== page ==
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Lipids. 2003 Feb;38(2):109-15.

The role of energy density.

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  • 1Nutritional Sciences Program, School of Public Health and Community Medicine, University of Washington, Seattle, Washington 98195, USA. adamdrew@u.washington.edu

Abstract

Dietary energy density (ED) appears to have a major influence on the regulation of food intake and body weight. If people consume a fixed weight of food each day, then high-ED diets should be associated with high energy intakes and with overweight. In contrast, low-ED diets should result in lower daily energy intakes and therefore weight loss. For this approach to work, low-ED foods must be as palatable as high-ED foods and, calorie for calorie, have a greater satiating power. Each of those assumptions is debatable. Dietary ED depends chiefly on the water content of foods. As a rule, high-ED foods are more palatable but less satiating, whereas low-ED foods are more satiating but less palatable. Consumer preferences for high-ED foods can be explained in terms of good taste, low cost, and convenience. Low-ED foods, such as fresh produce, provide less energy per unit cost than do high-ED foods, which often contain added sugars and fats. Poverty and obesity may well be linked through the habitual consumption of a low-cost, high-ED diet.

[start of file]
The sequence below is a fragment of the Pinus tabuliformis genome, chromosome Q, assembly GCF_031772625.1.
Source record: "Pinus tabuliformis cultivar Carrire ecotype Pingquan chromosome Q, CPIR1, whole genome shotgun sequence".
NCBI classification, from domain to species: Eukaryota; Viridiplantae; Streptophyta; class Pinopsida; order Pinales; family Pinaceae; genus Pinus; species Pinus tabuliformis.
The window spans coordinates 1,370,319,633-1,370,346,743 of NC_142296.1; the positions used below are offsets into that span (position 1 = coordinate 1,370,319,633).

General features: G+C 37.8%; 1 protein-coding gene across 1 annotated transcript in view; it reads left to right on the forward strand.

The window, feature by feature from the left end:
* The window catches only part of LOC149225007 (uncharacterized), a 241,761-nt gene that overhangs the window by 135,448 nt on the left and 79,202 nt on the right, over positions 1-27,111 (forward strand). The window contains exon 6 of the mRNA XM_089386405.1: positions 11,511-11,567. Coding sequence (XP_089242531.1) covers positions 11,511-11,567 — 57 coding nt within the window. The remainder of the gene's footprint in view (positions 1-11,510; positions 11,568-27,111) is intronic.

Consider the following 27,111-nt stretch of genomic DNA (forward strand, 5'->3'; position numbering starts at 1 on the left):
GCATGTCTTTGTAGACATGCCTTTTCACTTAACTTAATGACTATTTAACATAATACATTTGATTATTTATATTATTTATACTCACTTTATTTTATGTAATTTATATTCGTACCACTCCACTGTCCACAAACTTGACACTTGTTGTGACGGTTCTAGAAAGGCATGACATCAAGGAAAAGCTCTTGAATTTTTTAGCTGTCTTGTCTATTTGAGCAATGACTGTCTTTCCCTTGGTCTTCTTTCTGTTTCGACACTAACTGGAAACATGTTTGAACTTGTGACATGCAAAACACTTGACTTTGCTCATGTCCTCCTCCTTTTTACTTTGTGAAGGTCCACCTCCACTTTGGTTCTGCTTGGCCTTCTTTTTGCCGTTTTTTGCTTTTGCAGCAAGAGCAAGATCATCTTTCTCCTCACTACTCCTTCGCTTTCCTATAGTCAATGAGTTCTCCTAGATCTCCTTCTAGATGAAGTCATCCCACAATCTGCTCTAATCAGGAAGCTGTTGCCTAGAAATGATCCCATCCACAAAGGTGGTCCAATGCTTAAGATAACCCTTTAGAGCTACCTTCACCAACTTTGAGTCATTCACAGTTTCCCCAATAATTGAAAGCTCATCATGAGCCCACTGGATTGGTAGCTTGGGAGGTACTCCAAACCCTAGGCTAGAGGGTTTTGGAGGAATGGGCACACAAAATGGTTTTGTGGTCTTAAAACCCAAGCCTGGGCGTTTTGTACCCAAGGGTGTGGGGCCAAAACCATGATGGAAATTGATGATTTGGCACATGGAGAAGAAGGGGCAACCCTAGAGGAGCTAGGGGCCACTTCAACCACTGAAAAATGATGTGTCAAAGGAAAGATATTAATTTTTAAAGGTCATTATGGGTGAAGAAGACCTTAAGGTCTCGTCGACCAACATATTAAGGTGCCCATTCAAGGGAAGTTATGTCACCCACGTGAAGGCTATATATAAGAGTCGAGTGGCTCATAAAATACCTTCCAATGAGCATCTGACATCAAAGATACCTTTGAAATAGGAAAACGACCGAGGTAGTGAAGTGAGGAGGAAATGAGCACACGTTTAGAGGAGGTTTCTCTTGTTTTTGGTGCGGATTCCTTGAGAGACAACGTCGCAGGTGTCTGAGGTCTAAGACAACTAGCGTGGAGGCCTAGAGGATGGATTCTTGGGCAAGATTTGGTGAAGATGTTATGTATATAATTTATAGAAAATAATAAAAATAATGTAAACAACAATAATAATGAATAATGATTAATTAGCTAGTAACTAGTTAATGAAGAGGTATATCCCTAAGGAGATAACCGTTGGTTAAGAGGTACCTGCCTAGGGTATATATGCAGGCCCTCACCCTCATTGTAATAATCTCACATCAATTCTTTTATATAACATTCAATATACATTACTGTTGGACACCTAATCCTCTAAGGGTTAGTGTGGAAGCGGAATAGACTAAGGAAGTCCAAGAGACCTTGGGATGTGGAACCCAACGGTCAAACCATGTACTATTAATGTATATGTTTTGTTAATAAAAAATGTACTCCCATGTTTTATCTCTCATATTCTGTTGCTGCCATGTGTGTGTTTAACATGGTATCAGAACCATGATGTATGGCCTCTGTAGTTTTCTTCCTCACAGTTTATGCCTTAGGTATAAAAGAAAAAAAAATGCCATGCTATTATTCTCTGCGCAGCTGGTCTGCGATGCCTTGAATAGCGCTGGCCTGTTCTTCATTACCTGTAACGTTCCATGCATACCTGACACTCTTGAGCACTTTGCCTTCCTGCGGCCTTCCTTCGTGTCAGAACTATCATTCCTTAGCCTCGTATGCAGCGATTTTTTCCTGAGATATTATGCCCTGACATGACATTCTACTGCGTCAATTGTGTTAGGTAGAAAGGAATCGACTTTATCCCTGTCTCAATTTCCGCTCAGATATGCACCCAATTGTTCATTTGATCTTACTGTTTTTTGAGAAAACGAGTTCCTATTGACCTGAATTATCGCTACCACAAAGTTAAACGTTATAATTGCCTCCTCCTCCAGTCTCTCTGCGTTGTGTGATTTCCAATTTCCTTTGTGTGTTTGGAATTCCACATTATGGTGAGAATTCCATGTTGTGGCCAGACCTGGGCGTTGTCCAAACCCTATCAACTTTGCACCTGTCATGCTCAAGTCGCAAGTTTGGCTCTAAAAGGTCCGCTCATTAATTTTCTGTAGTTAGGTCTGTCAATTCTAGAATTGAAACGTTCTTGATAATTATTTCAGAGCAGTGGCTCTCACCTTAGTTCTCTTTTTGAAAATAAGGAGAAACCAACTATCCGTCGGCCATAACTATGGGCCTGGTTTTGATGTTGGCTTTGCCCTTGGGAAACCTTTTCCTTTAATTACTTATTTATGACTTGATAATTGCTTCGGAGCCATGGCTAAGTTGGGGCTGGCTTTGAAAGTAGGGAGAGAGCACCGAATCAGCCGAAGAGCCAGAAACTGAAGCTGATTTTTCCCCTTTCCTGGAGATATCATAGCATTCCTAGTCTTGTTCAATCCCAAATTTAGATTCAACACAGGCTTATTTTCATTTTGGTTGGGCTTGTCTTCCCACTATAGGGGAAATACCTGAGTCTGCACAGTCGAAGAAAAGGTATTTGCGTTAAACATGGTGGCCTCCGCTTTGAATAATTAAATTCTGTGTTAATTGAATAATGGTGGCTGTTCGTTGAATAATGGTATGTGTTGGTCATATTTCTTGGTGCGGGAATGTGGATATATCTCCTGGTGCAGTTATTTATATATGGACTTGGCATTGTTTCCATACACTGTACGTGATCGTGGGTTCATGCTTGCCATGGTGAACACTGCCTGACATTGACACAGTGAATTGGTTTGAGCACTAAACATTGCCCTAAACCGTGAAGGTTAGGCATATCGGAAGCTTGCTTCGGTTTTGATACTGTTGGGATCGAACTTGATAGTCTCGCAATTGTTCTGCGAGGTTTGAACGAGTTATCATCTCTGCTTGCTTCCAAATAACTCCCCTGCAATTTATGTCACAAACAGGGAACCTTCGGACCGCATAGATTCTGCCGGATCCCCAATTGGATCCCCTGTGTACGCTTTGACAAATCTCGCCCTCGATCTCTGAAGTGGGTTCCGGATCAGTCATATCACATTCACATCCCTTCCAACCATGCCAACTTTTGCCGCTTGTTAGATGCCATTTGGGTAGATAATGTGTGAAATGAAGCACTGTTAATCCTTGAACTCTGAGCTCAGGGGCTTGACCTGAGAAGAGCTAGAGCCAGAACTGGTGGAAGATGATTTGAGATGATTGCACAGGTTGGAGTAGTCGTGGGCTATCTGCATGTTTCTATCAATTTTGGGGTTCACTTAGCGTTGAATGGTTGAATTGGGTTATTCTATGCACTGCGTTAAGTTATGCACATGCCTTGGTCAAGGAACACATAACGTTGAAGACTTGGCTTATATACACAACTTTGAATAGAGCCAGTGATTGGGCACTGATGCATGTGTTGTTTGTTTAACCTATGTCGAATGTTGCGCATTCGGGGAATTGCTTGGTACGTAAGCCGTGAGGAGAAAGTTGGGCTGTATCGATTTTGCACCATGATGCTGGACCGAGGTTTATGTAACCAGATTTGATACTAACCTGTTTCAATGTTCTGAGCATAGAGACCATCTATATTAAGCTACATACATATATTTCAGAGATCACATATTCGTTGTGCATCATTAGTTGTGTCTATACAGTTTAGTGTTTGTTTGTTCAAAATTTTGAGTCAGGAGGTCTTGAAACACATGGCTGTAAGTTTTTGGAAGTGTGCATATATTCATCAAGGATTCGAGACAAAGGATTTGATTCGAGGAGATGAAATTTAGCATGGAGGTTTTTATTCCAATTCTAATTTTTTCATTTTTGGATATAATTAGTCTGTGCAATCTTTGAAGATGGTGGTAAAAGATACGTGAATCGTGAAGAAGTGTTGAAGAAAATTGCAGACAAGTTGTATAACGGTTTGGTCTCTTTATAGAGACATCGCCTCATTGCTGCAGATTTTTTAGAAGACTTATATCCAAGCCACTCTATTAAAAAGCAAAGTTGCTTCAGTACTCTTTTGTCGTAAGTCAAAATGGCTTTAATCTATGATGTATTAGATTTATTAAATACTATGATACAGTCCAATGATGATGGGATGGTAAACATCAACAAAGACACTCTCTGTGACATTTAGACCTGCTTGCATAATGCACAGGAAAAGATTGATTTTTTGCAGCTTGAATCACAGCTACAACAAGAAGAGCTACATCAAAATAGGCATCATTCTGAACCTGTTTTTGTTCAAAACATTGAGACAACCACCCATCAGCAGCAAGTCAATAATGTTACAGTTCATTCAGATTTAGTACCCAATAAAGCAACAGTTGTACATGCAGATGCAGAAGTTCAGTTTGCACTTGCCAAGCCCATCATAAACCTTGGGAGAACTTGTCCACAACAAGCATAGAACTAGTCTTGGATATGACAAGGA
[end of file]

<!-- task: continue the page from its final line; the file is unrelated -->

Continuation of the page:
PMID:
12733741
[PubMed - indexed for MEDLINE]
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